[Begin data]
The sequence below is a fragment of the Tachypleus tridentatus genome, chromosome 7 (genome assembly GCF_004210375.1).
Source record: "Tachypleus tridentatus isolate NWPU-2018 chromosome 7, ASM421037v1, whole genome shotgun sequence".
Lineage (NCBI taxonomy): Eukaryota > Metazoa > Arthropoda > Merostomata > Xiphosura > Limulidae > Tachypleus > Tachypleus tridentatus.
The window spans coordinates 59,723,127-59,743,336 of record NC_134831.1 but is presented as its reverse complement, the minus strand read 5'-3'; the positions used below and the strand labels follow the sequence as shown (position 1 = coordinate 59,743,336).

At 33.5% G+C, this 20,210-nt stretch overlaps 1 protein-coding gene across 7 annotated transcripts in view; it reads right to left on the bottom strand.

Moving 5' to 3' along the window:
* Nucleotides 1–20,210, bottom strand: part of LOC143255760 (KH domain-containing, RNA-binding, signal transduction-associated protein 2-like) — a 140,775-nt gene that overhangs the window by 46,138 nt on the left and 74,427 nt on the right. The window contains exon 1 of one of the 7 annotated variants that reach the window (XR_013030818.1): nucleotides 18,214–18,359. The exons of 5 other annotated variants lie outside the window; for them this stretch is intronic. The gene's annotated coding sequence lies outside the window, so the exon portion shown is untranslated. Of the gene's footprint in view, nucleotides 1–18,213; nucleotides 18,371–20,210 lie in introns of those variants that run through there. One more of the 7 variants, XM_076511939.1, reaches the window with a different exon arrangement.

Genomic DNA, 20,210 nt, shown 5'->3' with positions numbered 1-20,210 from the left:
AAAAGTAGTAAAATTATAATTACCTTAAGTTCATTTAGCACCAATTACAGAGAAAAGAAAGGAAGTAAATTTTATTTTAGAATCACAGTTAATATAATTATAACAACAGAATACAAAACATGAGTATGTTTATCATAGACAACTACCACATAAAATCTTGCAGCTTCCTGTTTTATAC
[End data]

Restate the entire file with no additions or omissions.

The sequence below is a fragment of the Tachypleus tridentatus genome, chromosome 7 (genome assembly GCF_004210375.1).
Source record: "Tachypleus tridentatus isolate NWPU-2018 chromosome 7, ASM421037v1, whole genome shotgun sequence".
Lineage (NCBI taxonomy): Eukaryota > Metazoa > Arthropoda > Merostomata > Xiphosura > Limulidae > Tachypleus > Tachypleus tridentatus.
The window spans coordinates 59,723,127-59,743,336 of record NC_134831.1 but is presented as its reverse complement, the minus strand read 5'-3'; the positions used below and the strand labels follow the sequence as shown (position 1 = coordinate 59,743,336).

At 33.5% G+C, this 20,210-nt stretch overlaps 1 protein-coding gene across 7 annotated transcripts in view; it reads right to left on the bottom strand.

Moving 5' to 3' along the window:
* Nucleotides 1–20,210, bottom strand: part of LOC143255760 (KH domain-containing, RNA-binding, signal transduction-associated protein 2-like) — a 140,775-nt gene that overhangs the window by 46,138 nt on the left and 74,427 nt on the right. The window contains exon 1 of one of the 7 annotated variants that reach the window (XR_013030818.1): nucleotides 18,214–18,359. The exons of 5 other annotated variants lie outside the window; for them this stretch is intronic. The gene's annotated coding sequence lies outside the window, so the exon portion shown is untranslated. Of the gene's footprint in view, nucleotides 1–18,213; nucleotides 18,371–20,210 lie in introns of those variants that run through there. One more of the 7 variants, XM_076511939.1, reaches the window with a different exon arrangement.

Genomic DNA, 20,210 nt, shown 5'->3' with positions numbered 1-20,210 from the left:
AAAAGTAGTAAAATTATAATTACCTTAAGTTCATTTAGCACCAATTACAGAGAAAAGAAAGGAAGTAAATTTTATTTTAGAATCACAGTTAATATAATTATAACAACAGAATACAAAACATGAGTATGTTTATCATAGACAACTACCACATAAAATCTTGCAGCTTCCTGTTTTATAC